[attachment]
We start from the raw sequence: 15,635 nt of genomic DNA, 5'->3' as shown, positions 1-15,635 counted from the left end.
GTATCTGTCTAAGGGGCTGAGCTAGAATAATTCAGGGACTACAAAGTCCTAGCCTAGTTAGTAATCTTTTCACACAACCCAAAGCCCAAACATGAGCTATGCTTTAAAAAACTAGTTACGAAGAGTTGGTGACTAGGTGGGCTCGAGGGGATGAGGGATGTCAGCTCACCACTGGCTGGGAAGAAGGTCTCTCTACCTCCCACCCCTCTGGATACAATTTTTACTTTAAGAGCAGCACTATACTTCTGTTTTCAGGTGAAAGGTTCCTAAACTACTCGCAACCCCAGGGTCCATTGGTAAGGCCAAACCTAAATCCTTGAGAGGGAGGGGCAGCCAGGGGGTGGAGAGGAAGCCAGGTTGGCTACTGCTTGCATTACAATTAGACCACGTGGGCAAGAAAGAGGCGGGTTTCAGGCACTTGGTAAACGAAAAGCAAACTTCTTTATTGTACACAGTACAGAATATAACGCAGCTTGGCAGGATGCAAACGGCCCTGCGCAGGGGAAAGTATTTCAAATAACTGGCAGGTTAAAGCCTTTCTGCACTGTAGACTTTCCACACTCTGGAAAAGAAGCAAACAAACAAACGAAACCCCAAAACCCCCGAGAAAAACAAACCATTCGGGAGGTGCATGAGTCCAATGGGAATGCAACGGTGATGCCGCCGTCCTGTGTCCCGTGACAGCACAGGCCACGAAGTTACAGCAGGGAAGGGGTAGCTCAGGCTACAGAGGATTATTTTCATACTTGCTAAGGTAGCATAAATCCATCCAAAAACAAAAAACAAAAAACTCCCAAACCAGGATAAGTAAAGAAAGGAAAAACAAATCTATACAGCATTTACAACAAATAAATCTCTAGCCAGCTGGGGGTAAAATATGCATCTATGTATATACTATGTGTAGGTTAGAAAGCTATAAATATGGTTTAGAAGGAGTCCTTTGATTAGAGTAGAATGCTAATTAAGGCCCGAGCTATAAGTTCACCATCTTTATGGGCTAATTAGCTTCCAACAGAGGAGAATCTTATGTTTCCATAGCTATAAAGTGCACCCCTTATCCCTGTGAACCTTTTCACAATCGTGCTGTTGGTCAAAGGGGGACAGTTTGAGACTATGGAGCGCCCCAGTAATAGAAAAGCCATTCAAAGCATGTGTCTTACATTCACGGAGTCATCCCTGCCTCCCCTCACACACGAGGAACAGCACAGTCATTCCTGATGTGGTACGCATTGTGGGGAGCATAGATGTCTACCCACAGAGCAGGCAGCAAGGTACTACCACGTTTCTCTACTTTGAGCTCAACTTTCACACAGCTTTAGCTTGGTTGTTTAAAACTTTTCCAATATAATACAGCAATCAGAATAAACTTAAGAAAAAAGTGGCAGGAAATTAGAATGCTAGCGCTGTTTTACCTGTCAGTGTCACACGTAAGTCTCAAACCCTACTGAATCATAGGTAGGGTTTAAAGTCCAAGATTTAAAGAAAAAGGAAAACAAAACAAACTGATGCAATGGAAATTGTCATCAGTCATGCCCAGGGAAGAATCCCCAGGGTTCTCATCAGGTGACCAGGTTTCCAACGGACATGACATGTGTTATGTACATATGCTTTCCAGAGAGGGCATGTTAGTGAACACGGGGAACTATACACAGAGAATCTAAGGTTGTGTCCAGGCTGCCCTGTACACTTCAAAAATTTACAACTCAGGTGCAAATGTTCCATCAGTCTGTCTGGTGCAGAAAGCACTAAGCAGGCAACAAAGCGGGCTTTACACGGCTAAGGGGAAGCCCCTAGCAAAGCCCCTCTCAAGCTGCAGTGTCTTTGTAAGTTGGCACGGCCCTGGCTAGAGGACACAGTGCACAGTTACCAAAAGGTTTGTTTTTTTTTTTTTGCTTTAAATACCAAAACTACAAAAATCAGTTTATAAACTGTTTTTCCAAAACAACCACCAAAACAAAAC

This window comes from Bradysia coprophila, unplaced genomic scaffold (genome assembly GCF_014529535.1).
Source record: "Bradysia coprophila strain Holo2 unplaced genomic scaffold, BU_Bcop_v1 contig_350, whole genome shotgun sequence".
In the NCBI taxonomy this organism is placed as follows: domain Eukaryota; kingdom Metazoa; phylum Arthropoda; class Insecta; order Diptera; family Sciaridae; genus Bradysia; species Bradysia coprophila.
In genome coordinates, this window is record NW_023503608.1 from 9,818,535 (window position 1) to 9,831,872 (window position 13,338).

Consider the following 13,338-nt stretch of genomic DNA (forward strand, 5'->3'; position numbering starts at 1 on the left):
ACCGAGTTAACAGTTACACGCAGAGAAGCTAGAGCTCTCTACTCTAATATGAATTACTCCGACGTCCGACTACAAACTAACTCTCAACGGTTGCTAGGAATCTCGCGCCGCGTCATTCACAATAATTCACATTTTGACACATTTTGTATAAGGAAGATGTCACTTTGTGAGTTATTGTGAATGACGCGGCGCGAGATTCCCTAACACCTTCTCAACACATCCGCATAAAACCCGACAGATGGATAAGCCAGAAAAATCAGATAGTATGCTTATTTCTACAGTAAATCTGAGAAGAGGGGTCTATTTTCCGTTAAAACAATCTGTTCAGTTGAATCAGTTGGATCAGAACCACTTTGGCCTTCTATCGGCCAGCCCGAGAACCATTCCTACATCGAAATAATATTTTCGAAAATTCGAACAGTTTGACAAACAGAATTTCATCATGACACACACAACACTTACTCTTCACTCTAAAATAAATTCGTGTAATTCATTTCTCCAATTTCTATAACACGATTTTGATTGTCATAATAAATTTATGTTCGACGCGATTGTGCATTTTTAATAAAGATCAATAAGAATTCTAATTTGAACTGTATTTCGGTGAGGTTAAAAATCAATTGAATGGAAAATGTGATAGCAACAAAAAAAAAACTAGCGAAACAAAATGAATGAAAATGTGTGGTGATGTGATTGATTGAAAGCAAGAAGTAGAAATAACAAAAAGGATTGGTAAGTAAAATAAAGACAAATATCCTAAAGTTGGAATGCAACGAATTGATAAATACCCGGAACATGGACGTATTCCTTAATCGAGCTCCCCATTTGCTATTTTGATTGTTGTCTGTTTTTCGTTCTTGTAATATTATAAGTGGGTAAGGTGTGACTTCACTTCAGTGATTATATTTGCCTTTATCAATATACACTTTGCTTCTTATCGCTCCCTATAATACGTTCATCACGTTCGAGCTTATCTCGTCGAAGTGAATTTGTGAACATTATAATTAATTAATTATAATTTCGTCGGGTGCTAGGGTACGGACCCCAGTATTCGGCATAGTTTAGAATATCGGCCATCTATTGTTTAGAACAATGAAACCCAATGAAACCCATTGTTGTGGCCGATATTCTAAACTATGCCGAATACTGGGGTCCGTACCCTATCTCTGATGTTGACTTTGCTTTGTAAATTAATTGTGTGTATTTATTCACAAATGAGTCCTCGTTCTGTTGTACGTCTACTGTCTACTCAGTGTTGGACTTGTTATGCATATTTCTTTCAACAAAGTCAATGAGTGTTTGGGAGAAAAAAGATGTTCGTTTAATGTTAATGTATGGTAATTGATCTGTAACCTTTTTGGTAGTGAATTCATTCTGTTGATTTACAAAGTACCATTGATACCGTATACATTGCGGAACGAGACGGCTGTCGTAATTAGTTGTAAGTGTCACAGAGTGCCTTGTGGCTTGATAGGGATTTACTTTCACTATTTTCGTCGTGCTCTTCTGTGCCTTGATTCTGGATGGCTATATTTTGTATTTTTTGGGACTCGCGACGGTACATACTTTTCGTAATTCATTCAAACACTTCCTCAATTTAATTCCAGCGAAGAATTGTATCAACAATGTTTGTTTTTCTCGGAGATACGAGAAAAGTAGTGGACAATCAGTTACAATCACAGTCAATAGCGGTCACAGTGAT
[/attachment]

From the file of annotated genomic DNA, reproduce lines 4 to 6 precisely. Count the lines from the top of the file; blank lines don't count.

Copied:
Source record: "Bradysia coprophila strain Holo2 unplaced genomic scaffold, BU_Bcop_v1 contig_350, whole genome shotgun sequence".
In the NCBI taxonomy this organism is placed as follows: domain Eukaryota; kingdom Metazoa; phylum Arthropoda; class Insecta; order Diptera; family Sciaridae; genus Bradysia; species Bradysia coprophila.
In genome coordinates, this window is record NW_023503608.1 from 9,818,535 (window position 1) to 9,831,872 (window position 13,338).